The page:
“I use ‘disruptive’ in both its good and bad connotations. Disruptive scientific and technological progress is not to me inherently good or inherently evil. But its arc is for us to shape. Technology’s progress is furthermore in my judgment unstoppable. But it is quite incorrect that it unfolds inexorably according to its own internal logic and the laws of nature.”
Lewis M. Branscomb is Aetna Public Service Professor Emeritus of Public Policy and Corporate Management, at Harvard University. He is emeritus director of Harvard's Science, Technology, and Public Policy Program in the Belfer Center for Science and International Affairs, and a member of the Center’s Board of Directors. He also holds appointment as Research Associate at the Scripps Institution for Oceanography and the University of California, San Diego.
Dr. Branscomb received his B.A. in physics, summa cum laude, from Duke University in 1945 and Ph.D. in physics from Harvard in 1949, when he was appointed Junior Fellow in the Harvard Society of Fellows. Branscomb pioneered the study of atomic and molecular negative ions and their role in the atmospheres of the earth and stars and was a co-founder of the Joint Institute for Laboratory Astrophysics (JILA) at the University of Colorado. While there, he was Editor of the Reviews of Modern Physics. After serving as director of the U.S. National Bureau of Standards (now the Institute for Standards and Technology) from 1969–1972, he was named vice president and chief scientist of IBM Corporation and a member of the IBM Corporate Management Board. In 1980, President Jimmy Carter appointed him to the National Science Board and in 1980, he was elected chairman, serving until May 1984. Branscomb was appointed by President Lyndon Johnson to the President's Science Advisory Committee (1964–1968) and by President Ronald Reagan to the National Productivity Advisory Committee.
He is a member of the National Academy of Engineering (NAE), the National Academy of Sciences (NAS), the Institute of Medicine (IOM) and the National Academy of Public Administration. He served twice as a director of the AAAS, member of the NAS Council and of the Governing Board of the National Research Council. He is a former president of the American Physical Society and a former president of Sigma Xi. He is a recipient of the Vannevar Bush Award of the National Science Board, the Arthur Bueche Award of the National Academy of Engineering, the Gold Medal of the U.S. Department of Commerce, and the Okawa Prize in Communications and Informatics. He received the Centennial Medal of the Harvard University Faculty of Arts and Sciences in 2002. He holds honorary doctoral degrees from sixteen universities and is an honorary associate of the Engineering Academy of Japan and an Associate member of the Russian Academy of Sciences.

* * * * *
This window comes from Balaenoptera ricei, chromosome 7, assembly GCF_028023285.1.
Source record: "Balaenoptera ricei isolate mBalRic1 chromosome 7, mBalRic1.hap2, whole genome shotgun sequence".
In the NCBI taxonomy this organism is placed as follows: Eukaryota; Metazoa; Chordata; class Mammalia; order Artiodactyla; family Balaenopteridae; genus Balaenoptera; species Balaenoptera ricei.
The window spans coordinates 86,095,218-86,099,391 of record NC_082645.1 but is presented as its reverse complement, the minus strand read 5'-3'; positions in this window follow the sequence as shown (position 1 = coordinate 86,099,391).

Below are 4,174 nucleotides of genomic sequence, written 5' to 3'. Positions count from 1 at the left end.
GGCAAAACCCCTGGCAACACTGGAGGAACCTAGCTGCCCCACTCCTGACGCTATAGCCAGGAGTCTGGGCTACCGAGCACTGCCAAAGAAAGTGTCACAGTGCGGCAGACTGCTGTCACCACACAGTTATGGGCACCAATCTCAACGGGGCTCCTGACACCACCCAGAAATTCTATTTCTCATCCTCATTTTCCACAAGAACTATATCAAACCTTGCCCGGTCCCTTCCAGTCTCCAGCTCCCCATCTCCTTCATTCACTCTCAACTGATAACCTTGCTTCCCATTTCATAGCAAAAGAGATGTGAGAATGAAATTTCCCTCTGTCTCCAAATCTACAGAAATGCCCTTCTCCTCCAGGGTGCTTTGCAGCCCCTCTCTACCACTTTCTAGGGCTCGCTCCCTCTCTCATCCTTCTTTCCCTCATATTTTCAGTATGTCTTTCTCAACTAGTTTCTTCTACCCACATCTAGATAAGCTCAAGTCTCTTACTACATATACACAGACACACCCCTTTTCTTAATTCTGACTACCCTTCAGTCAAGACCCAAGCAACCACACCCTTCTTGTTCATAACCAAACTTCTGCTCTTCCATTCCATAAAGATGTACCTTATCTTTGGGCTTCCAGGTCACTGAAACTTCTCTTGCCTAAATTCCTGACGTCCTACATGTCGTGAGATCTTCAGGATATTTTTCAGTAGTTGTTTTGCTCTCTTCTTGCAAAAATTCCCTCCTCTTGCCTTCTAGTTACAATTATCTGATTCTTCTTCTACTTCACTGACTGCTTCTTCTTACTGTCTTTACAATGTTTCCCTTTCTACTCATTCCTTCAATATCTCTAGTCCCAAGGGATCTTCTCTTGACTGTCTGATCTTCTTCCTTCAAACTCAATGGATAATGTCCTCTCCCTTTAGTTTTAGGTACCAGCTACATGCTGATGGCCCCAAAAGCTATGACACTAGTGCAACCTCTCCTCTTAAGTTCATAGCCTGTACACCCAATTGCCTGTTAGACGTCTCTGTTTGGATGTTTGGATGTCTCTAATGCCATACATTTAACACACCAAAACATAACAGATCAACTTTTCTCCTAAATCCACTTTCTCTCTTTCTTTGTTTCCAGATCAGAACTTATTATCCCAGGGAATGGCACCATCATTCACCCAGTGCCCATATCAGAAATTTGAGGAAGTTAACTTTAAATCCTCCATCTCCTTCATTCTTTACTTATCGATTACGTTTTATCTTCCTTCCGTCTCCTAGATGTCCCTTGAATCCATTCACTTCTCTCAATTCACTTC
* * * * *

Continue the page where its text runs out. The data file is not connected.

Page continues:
Prof. Branscomb has written extensively on information technology, comparative science and technology policy, management of innovation and technology, and science for countering terrorism. He was the co-chair, with Richard Klausner, of the Academies’ study entitled Making the Nation Safer: The Role of Science and Technology in Countering Terrorism, released on June 25, 2002, and published by National Academy Press on August 2, 2002. In addition to more than 450 published papers, his books are Taking Technical Risks: How Innovators, Executives, and Investors Manage High Tech Risk, (with Philip Auerswald, 2000); Industrializing Knowledge: University-Industry Linkages in Japan and the United States (edited with Fumio Kodama and Richard Florida, 1999); Investing in Innovation: A Research and Innovation Policy that Works (edited with James Keller, 1998); Korea at the Turning Point: Innovation-Based Strategies for Development (with H.Y. Choi, 1996); Japanese Innovation Strategy: Technical Support for Business Visions (with Fumio Kodama, 1993); Empowering Technology: Implementing a U.S. Policy (1993); Converging Infrastructures: Intelligent Transportation and the National Information Infrastructure (with James Keller, 1996); Informed Legislatures: Coping with Science in a Democracy (with Megan Jones and David Guston, 1996); Confessions of a Technophile (1994); and Beyond Spinoff: Military and Commercial Technologies in a Changing World, (with J. Alic, et.al., 1992).Last Updated: Jan 6, 2017, 12:57pm